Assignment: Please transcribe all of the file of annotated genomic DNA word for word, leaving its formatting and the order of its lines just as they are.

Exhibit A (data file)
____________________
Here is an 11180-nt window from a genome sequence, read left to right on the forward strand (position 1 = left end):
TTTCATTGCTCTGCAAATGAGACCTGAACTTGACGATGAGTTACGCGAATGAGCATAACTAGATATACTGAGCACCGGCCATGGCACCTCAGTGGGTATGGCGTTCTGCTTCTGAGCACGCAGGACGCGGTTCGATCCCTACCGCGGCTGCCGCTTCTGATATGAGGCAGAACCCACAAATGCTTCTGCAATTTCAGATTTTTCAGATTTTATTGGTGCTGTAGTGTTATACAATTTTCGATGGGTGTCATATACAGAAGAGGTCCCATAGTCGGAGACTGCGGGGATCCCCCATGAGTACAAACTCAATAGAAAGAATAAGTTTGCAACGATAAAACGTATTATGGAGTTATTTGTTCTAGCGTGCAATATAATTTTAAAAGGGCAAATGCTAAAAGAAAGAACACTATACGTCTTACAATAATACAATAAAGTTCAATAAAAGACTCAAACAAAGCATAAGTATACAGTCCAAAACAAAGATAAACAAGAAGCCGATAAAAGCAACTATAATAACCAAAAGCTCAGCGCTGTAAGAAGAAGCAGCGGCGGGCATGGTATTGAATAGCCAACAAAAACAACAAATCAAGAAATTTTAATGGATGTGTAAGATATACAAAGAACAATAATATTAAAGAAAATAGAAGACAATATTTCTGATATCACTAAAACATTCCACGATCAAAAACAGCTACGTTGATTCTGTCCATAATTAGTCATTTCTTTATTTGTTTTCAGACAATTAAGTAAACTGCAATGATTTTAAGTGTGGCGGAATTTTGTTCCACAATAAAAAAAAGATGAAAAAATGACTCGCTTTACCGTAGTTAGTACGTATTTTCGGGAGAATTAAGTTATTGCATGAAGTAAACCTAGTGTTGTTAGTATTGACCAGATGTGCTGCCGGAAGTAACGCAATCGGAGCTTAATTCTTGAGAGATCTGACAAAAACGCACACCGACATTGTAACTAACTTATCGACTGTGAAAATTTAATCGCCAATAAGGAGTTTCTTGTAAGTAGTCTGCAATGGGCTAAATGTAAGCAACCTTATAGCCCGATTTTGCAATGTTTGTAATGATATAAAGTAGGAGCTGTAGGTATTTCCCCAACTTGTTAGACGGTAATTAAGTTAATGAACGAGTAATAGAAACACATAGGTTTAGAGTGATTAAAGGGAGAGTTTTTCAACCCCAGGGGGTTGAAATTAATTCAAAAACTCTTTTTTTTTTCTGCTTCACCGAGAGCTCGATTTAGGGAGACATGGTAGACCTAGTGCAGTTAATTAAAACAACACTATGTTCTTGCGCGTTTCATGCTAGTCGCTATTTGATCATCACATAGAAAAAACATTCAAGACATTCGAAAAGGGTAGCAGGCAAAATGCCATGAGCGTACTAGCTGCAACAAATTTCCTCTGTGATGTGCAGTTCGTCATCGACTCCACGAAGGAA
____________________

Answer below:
Here is an 11180-nt window from a genome sequence, read left to right on the forward strand (position 1 = left end):
TTTCATTGCTCTGCAAATGAGACCTGAACTTGACGATGAGTTACGCGAATGAGCATAACTAGATATACTGAGCACCGGCCATGGCACCTCAGTGGGTATGGCGTTCTGCTTCTGAGCACGCAGGACGCGGTTCGATCCCTACCGCGGCTGCCGCTTCTGATATGAGGCAGAACCCACAAATGCTTCTGCAATTTCAGATTTTTCAGATTTTATTGGTGCTGTAGTGTTATACAATTTTCGATGGGTGTCATATACAGAAGAGGTCCCATAGTCGGAGACTGCGGGGATCCCCCATGAGTACAAACTCAATAGAAAGAATAAGTTTGCAACGATAAAACGTATTATGGAGTTATTTGTTCTAGCGTGCAATATAATTTTAAAAGGGCAAATGCTAAAAGAAAGAACACTATACGTCTTACAATAATACAATAAAGTTCAATAAAAGACTCAAACAAAGCATAAGTATACAGTCCAAAACAAAGATAAACAAGAAGCCGATAAAAGCAACTATAATAACCAAAAGCTCAGCGCTGTAAGAAGAAGCAGCGGCGGGCATGGTATTGAATAGCCAACAAAAACAACAAATCAAGAAATTTTAATGGATGTGTAAGATATACAAAGAACAATAATATTAAAGAAAATAGAAGACAATATTTCTGATATCACTAAAACATTCCACGATCAAAAACAGCTACGTTGATTCTGTCCATAATTAGTCATTTCTTTATTTGTTTTCAGACAATTAAGTAAACTGCAATGATTTTAAGTGTGGCGGAATTTTGTTCCACAATAAAAAAAAGATGAAAAAATGACTCGCTTTACCGTAGTTAGTACGTATTTTCGGGAGAATTAAGTTATTGCATGAAGTAAACCTAGTGTTGTTAGTATTGACCAGATGTGCTGCCGGAAGTAACGCAATCGGAGCTTAATTCTTGAGAGATCTGACAAAAACGCACACCGACATTGTAACTAACTTATCGACTGTGAAAATTTAATCGCCAATAAGGAGTTTCTTGTAAGTAGTCTGCAATGGGCTAAATGTAAGCAACCTTATAGCCCGATTTTGCAATGTTTGTAATGATATAAAGTAGGAGCTGTAGGTATTTCCCCAACTTGTTAGACGGTAATTAAGTTAATGAACGAGTAATAGAAACACATAGGTTTAGAGTGATTAAAGGGAGAGTTTTTCAACCCCAGGGGGTTGAAATTAATTCAAAAACTCTTTTTTTTTTCTGCTTCACCGAGAGCTCGATTTAGGGAGACATGGTAGACCTAGTGCAGTTAATTAAAACAACACTATGTTCTTGCGCGTTTCATGCTAGTCGCTATTTGATCATCACATAGAAAAAACATTCAAGACATTCGAAAAGGGTAGCAGGCAAAATGCCATGAGCGTACTAGCTGCAACAAATTTCCTCTGTGATGTGCAGTTCGTCATCGACTCCACGAAGGAA